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For political, religious, and economic reasons, thousands of English families boarded ships for Ireland, Canada, the America colonies, and many of smaller tropical colonies in the hope of finding better lives abroad. Although the passage on the cramped, dank ships caused many to arrive in the New World diseased and starving, those families that survived the trip often went on to make valuable contributions to those new societies to which they arrived. Early immigrants bearing the Throckmorton surname or a spelling variation of the name include:

Throckmorton Settlers in United States in the 17th Century


  • George Throckmorton, who landed in New England in 1631
  • John Throckmorton, who arrived in Boston, Massachusetts in 1631
  • John and George Throckmorton settled in Boston in 1631 along with Patience and Rebecca
  • John Throckmorton (16011684), English settler of Providence who sailed aboard the Lion as a freeman in 1631, eponym of Throggs Neck, New York City
  • Robert Throckmorton, who landed in Virginia in 1637


Throckmorton Settlers in United States in the 18th Century


  • Gabriel Throckmorton, who arrived in Virginia in 1737
  • Robert Throckmorton, who arrived in Mississippi in 1798
  • Mordecous Throckmorton, who landed in Mississippi in 1799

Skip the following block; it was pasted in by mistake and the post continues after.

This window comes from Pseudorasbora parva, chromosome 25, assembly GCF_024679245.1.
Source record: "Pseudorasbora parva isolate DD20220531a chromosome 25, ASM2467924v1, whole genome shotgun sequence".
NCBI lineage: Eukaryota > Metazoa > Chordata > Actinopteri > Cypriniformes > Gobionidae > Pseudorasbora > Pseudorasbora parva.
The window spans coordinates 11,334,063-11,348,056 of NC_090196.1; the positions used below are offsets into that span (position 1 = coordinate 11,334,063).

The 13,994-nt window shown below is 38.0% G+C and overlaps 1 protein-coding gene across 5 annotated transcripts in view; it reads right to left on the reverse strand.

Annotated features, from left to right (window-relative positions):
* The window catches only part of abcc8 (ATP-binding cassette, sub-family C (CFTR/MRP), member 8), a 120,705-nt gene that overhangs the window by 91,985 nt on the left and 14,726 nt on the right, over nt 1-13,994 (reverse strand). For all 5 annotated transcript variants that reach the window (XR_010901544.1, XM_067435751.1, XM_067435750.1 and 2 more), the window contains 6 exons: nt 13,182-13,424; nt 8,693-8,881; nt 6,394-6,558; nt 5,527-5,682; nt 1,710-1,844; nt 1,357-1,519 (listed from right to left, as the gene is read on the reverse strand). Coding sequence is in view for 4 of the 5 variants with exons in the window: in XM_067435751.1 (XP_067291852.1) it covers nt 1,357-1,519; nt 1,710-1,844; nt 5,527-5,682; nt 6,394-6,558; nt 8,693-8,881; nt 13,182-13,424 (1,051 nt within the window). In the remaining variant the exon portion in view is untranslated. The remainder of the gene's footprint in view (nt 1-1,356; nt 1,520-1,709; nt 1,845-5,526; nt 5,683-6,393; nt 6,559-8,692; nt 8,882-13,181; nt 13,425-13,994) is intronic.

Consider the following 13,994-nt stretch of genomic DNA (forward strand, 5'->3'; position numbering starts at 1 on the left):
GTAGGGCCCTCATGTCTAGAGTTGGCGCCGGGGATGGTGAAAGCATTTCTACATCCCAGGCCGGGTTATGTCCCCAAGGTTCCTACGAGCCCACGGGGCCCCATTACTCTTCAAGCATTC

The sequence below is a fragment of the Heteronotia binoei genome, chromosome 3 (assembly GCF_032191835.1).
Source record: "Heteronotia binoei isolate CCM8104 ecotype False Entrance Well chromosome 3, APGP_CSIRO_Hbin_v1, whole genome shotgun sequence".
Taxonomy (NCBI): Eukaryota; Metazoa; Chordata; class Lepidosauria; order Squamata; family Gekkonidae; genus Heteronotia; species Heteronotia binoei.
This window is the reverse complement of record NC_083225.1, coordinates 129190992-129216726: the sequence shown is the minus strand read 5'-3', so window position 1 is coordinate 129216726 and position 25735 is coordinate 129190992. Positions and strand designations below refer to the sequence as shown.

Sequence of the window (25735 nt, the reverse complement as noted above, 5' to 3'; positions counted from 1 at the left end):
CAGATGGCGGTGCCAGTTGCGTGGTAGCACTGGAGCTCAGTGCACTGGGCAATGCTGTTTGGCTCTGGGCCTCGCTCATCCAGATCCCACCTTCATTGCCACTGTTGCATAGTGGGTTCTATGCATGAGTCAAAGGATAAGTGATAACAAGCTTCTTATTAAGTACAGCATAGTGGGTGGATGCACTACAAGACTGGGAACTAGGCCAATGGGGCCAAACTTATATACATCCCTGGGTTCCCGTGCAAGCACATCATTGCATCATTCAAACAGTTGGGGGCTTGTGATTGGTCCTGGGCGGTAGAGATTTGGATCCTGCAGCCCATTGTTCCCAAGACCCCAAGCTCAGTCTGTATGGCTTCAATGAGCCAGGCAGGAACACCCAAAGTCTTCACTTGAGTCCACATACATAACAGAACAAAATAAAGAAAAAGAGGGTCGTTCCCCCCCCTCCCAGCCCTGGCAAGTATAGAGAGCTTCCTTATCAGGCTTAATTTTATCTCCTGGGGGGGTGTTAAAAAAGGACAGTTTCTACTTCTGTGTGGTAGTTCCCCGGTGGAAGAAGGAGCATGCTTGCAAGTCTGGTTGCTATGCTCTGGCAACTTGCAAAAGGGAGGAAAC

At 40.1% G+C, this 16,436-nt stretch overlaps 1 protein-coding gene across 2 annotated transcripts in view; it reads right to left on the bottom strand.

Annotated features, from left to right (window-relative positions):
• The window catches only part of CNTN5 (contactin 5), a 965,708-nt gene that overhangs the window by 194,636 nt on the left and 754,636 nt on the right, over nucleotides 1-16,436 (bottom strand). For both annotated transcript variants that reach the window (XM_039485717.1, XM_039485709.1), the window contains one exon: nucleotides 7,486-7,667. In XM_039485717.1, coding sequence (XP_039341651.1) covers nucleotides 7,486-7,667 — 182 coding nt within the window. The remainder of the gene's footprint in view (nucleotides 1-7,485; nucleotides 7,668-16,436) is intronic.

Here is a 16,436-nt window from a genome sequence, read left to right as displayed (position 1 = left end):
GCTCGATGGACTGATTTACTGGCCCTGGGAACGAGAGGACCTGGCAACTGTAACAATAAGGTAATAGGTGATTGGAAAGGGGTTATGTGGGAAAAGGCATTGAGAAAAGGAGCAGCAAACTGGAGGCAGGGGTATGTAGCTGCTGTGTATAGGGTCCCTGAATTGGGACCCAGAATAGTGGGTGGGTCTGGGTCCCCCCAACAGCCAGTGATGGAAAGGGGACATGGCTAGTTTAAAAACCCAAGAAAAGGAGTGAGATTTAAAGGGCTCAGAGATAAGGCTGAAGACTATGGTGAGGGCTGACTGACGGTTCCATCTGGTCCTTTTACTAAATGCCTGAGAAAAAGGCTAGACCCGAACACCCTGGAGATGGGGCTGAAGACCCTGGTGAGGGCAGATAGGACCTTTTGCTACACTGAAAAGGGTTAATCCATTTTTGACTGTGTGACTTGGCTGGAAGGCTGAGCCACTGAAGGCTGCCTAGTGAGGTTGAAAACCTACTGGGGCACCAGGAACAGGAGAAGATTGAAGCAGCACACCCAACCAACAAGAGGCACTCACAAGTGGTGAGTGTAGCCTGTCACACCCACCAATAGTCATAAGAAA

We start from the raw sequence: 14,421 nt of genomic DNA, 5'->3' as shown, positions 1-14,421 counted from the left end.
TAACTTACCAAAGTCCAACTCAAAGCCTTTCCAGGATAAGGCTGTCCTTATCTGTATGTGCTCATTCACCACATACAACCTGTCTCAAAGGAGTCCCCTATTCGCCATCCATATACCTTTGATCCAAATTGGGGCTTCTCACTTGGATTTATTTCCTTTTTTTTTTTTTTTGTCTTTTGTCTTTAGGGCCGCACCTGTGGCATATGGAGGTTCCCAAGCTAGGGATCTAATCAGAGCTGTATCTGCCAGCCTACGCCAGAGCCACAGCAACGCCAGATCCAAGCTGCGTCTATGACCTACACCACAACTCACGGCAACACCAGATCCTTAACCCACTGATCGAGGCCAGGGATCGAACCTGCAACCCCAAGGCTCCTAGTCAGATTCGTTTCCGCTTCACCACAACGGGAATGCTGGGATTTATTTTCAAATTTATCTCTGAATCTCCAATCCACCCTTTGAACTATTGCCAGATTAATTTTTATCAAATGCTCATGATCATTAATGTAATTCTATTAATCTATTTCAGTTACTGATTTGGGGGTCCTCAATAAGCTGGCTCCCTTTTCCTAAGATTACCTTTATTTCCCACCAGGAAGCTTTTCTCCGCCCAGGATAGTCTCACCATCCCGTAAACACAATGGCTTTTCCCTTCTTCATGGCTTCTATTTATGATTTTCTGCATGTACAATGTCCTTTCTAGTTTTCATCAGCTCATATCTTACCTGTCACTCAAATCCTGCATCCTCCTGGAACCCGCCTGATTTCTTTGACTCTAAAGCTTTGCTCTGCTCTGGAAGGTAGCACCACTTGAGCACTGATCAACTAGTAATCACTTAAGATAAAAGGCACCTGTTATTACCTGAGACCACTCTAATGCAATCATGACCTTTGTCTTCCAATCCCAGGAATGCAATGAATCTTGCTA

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  • Miranda Nicole Throckmorton (b. 1992), American sprint car driver
  • Harold A. Throckmorton (1897-1958), American tennis player who played at the 1917 US Championships
  • General John Lathrop Throckmorton (1913-1986), American Assistant Commanding General, 101st Airborne Division (1959 to 1960)
  • Joseph Throckmorton (1800-1872), American steamboat builder and captain
  • Dr. William Edward Throckmorton (1795-1843), American settler to Texas, eponym of Throckmorton County
  • Peter Throckmorton (b. 1990), American journalist and underwater archaeologist, founding member of the Sea Research Society
  • Tom Bentley Throckmorton (1885-1961), American neurologist, best known for for describing Throckmorton's reflex
  • James Fron "Sonny" Throckmorton (b. 1941), American country music singer and songwriter
  • James W Throckmorton (1825-1894), American politician, 12th Governor of Texas, U.S. Representative, Texas Senator
  • Sir Robert George Throckmorton (1800-1862), 8th Baronet, an English Whig and Liberal politician who sat in the House of Commons from 1831 to 1835